15 internautes sur 17 ont trouvé ce commentaire utile 
On being sent down to the country from town.... 5 novembre 2013
Par Amelia Gremelspacher - Publié sur
Format: Format Kindle Achat vérifié
"Rustication" follows the struggles of the thoroughly unlikable Richard. At seventeen, he has been sent down from university over a murky scandal. He finds his mother and sister, Effie, living in unexpected poverty after the sudden death of his father. No one in the village seems to act the same way twice. A series of filthy letters and animal mutilations focus his attention on the mysteries around him that seem to lap against his very door.

Richard is an opium addict, incredibly selfish, and lecherous. He is broke and in debt with no relief in sight, although he clearly expects that the world in general will take care of him. I kept deciding that I hate the book, but not being able to put it down. Then I decided that the rural scenes from a vanished past England were outstanding in their detail. The book is broody, and then has a flash of sullen humor. The skulking Richard judges everyone on appearance, but seems to view people differently as he gets to know them. He spends a great deal of the novel sure he has found the solution to the mysteries, and waking up finding it is all false.

Finally I have to report that this book kept me thinking and kept tickling my curiosity. I almost made my peace with young Richard, but this tells me that he buzzed into my mind far enough to provoke a judgment. Rustication has always been a punishment. Living in the distant country life has been brought forward to inform the reason it is dreaded. It is in the end a fascinating trip.
9 internautes sur 10 ont trouvé ce commentaire utile 
A Stripped Down Victorian Mystery 2 décembre 2013
Par Daniel W. Pyle - Publié sur
Format: Format Kindle Achat vérifié
I admire Charles Palliser's earlier novel, Quincunx, (can it really be twenty-five years since it was published?) a dense Victorian romance and mystery. With Rustication, the author has swept away the Victorian gewgaws, manners, and sensation to create a stripped down, very modern mystery set in the Victorian era. The narration is delivered in a limited first person point of view told through the journal of teenage Richard Shenstone. Richard has been sent down from Cambridge and finds his newly widowed mother and his sister living in a dilapidated old mansion on an isolated peninsula, near the marshy coast of Sussex. Questions quickly arise regarding the death of Richard's father, Richard's issues at University, his sister's unladylike behavior, and the spread of malicious and graphic gossip.

A problem with the narration is that Richard is not merely unreliable; he is addled, obtuse, delusional, and self-centered. All this serves the author's purpose to obscure an otherwise obvious plot. The novel contains recurring incidences of pornographic letters and sex scenes. None of the characters are likeable, and the reader is apt to feel grimy after putting down the book. Characterization is often little more that awarding the character a name, so that it becomes easy to confuse "Enid" with "Maud." One major character is only glimpsed once and from a distance. The resolution, in the modern manner, leaves many loose ends and does not seem entirely believable.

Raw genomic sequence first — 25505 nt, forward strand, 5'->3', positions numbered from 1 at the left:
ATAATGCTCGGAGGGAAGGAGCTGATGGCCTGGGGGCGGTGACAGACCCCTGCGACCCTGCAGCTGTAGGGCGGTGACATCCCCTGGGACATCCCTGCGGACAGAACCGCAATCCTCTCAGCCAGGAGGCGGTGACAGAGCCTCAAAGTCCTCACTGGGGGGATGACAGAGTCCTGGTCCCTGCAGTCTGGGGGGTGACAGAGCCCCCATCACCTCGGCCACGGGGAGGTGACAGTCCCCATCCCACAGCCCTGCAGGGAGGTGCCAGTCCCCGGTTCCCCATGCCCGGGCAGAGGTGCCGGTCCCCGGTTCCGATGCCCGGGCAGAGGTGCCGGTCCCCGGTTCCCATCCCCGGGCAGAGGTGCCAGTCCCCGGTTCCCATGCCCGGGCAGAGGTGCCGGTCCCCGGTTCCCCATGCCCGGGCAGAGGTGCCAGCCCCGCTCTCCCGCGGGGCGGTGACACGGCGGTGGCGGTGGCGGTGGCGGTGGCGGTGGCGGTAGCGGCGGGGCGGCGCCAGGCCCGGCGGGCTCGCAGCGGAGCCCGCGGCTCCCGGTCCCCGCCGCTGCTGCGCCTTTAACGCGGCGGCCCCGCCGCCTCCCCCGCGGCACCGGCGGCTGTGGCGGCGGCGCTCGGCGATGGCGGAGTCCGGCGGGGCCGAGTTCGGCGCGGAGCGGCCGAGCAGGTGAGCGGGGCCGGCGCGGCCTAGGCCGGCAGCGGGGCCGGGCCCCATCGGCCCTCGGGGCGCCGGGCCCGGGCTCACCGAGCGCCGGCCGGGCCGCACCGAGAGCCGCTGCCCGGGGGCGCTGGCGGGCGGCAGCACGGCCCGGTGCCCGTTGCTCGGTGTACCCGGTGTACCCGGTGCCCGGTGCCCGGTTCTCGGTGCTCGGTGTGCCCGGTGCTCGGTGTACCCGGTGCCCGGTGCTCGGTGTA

Palliser obviously retains his skill as a stylist, for there as some beautiful passages that emerge from Shenstone's journal, from a classical reference to Aeneas to the witty comment about the incompetent cook, "Mother said she's a plain cook, but she is plainer that I had expected." However, these occasional passages cannot rescue the book from mediocrity,
3 internautes sur 3 ont trouvé ce commentaire utile 
Not as Good as the Hype 2 mars 2014
Par Irishgal - Publié sur
Format: Relié
Richard Shenstone is a 17-year old Cambridge student whose father has recently passed away and who has been sent away - rusticated - from the university after his best friend is found dead under mysterious circumstances. He returns home to live with his mother and sister, Effie, in a dilapidated house on the peninsula, surrounded by marsh and sea. However, from the moment he arrives, strange things start happening.

Almost immediately, his mother and sister try to send him away. Soon after, strange, threatening letters are sent to residents of the village. Someone who has an education is writing them, but he or she is pretending to be illiterate as horrid gossip and accusations begin flying against residents. Not long after, animals become maimed - someone is wandering the fields at night, cutting them open and doing other unspeakable acts.

In the midst of all of this, Richard's sister wants him to accompany her to a ball that the family cannot afford. Why would she want him around? Is she truly trying to help him - or does she have some sort of plan of her own? Why is his mother so against him?

"Rustication" is hailed as a modern-day equivalent to something by Wilkie Collins, but, quite frankly, I don't see it. Both this and "The Woman in White" use a diary-type entry system, and both involve mysteries shrouded in deceit. But while Charles Palliser has created a fabulously flawed, unreliable narrator, his story fails to live up to the hype. As other reviewers have pointed out, it starts out okay and then...just kind of peters out. By the end, I was completely bored, and I only finished it because I was over halfway through when I lost interest.